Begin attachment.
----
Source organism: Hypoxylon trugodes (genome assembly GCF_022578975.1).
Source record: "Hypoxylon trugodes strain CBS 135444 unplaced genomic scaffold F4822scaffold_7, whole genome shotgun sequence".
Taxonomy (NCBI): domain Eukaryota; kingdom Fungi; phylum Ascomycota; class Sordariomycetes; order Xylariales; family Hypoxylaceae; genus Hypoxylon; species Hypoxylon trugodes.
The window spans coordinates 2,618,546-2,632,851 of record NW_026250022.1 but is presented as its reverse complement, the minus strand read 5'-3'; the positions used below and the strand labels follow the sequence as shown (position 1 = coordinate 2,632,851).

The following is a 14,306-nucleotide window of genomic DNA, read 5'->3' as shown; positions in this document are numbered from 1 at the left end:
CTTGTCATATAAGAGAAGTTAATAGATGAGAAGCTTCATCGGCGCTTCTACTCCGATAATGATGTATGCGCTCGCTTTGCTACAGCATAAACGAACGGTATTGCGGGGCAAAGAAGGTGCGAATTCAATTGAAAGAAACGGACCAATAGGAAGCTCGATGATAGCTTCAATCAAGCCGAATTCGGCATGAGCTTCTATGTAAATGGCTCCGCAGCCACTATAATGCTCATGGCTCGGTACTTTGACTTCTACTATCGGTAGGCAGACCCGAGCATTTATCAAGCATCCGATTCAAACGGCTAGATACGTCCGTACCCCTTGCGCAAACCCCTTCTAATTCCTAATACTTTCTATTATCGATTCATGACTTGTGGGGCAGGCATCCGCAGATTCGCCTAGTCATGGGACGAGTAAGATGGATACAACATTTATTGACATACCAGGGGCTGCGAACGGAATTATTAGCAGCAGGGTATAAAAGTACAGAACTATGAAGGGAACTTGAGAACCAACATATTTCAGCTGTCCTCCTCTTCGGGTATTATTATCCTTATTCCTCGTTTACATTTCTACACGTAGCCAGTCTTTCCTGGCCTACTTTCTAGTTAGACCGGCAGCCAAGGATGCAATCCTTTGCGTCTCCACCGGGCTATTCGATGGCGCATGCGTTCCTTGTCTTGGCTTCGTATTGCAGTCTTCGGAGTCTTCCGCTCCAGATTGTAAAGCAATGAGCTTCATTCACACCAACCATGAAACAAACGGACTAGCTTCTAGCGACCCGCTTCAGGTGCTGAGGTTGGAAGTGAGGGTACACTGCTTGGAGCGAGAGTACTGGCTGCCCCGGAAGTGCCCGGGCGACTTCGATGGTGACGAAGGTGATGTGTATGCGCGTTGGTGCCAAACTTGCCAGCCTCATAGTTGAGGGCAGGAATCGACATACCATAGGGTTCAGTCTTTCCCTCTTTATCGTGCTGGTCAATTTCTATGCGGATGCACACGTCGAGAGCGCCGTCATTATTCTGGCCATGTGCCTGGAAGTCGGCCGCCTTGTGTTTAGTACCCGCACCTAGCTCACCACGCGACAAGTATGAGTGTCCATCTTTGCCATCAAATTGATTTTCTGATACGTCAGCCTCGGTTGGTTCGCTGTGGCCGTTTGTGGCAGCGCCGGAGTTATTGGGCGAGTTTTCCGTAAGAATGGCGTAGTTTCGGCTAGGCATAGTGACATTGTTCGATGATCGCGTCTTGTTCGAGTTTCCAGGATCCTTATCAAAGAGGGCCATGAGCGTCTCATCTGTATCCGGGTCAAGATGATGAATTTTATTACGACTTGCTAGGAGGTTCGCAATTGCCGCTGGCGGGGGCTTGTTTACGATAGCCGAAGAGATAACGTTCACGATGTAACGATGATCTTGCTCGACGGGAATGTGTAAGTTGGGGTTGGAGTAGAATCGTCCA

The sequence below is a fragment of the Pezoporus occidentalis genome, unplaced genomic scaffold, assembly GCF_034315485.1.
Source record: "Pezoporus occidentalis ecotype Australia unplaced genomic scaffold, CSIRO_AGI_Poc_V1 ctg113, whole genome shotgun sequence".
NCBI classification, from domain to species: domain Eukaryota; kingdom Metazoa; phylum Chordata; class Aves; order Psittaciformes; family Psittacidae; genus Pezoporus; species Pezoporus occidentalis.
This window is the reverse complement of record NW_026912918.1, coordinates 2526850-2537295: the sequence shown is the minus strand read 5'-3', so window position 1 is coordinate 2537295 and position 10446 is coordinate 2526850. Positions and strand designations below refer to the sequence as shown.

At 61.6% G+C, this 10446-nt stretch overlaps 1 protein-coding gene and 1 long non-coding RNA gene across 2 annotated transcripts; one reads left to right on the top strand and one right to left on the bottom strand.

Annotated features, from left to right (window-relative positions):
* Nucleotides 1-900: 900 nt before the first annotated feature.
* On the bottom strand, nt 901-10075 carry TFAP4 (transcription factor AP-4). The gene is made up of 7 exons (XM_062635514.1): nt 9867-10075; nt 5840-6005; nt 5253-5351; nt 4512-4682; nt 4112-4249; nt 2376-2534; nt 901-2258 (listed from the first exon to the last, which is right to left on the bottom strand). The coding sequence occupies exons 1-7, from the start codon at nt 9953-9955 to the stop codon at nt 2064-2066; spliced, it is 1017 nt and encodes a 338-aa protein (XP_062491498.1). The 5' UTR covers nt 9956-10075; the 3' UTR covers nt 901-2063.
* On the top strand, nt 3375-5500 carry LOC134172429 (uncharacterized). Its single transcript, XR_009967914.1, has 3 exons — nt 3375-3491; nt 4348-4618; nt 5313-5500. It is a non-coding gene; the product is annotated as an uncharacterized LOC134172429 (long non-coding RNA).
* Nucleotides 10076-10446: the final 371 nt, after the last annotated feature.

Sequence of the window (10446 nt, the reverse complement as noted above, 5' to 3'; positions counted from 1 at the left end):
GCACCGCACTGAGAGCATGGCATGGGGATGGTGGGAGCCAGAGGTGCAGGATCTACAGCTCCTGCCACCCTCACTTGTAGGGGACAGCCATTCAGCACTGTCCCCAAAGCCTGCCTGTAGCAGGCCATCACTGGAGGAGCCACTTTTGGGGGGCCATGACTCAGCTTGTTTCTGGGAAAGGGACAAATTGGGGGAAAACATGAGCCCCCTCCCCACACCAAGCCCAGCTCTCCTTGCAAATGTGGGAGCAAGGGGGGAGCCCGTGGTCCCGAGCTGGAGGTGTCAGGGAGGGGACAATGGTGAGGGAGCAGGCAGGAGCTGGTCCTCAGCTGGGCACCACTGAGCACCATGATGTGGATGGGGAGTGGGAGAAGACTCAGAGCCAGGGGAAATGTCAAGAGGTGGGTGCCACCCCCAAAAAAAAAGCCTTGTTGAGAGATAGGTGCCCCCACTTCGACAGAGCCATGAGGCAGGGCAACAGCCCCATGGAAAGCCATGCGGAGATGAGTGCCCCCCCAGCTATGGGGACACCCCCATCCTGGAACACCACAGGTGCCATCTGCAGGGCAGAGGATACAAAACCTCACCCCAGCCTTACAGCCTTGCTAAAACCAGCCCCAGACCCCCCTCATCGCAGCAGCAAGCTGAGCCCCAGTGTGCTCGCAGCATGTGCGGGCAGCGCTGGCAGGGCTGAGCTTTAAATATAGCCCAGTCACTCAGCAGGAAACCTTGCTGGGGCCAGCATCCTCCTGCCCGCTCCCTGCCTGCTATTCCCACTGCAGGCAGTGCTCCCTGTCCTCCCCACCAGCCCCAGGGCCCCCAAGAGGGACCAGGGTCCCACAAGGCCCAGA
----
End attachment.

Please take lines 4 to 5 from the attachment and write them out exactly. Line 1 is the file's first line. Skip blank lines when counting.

The window spans coordinates 2,618,546-2,632,851 of record NW_026250022.1 but is presented as its reverse complement, the minus strand read 5'-3'; the positions used below and the strand labels follow the sequence as shown (position 1 = coordinate 2,632,851).

The following is a 14,306-nucleotide window of genomic DNA, read 5'->3' as shown; positions in this document are numbered from 1 at the left end: